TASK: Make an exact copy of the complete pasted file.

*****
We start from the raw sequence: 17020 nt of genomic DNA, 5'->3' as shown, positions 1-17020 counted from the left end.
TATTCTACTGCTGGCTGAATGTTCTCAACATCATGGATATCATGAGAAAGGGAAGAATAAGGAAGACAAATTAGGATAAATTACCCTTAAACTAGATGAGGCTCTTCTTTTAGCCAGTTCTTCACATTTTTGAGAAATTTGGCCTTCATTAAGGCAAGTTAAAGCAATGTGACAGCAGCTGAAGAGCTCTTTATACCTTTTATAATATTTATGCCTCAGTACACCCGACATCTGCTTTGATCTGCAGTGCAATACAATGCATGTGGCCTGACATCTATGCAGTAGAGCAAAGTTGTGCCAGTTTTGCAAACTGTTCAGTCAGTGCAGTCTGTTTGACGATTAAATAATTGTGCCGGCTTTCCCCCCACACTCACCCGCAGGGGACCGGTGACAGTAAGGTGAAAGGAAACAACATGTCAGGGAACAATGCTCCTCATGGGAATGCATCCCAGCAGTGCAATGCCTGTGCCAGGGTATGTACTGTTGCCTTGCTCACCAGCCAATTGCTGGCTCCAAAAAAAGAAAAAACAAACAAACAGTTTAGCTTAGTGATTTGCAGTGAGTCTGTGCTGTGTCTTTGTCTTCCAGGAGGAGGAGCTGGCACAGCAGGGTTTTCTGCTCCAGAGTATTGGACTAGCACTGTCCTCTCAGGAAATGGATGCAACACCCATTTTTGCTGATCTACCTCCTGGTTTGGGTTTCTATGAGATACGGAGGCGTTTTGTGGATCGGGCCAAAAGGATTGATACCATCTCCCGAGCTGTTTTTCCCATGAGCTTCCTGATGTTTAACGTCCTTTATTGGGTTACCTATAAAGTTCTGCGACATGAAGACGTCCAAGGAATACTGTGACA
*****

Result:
We start from the raw sequence: 17020 nt of genomic DNA, 5'->3' as shown, positions 1-17020 counted from the left end.
TATTCTACTGCTGGCTGAATGTTCTCAACATCATGGATATCATGAGAAAGGGAAGAATAAGGAAGACAAATTAGGATAAATTACCCTTAAACTAGATGAGGCTCTTCTTTTAGCCAGTTCTTCACATTTTTGAGAAATTTGGCCTTCATTAAGGCAAGTTAAAGCAATGTGACAGCAGCTGAAGAGCTCTTTATACCTTTTATAATATTTATGCCTCAGTACACCCGACATCTGCTTTGATCTGCAGTGCAATACAATGCATGTGGCCTGACATCTATGCAGTAGAGCAAAGTTGTGCCAGTTTTGCAAACTGTTCAGTCAGTGCAGTCTGTTTGACGATTAAATAATTGTGCCGGCTTTCCCCCCACACTCACCCGCAGGGGACCGGTGACAGTAAGGTGAAAGGAAACAACATGTCAGGGAACAATGCTCCTCATGGGAATGCATCCCAGCAGTGCAATGCCTGTGCCAGGGTATGTACTGTTGCCTTGCTCACCAGCCAATTGCTGGCTCCAAAAAAAGAAAAAACAAACAAACAGTTTAGCTTAGTGATTTGCAGTGAGTCTGTGCTGTGTCTTTGTCTTCCAGGAGGAGGAGCTGGCACAGCAGGGTTTTCTGCTCCAGAGTATTGGACTAGCACTGTCCTCTCAGGAAATGGATGCAACACCCATTTTTGCTGATCTACCTCCTGGTTTGGGTTTCTATGAGATACGGAGGCGTTTTGTGGATCGGGCCAAAAGGATTGATACCATCTCCCGAGCTGTTTTTCCCATGAGCTTCCTGATGTTTAACGTCCTTTATTGGGTTACCTATAAAGTTCTGCGACATGAAGACGTCCAAGGAATACTGTGACA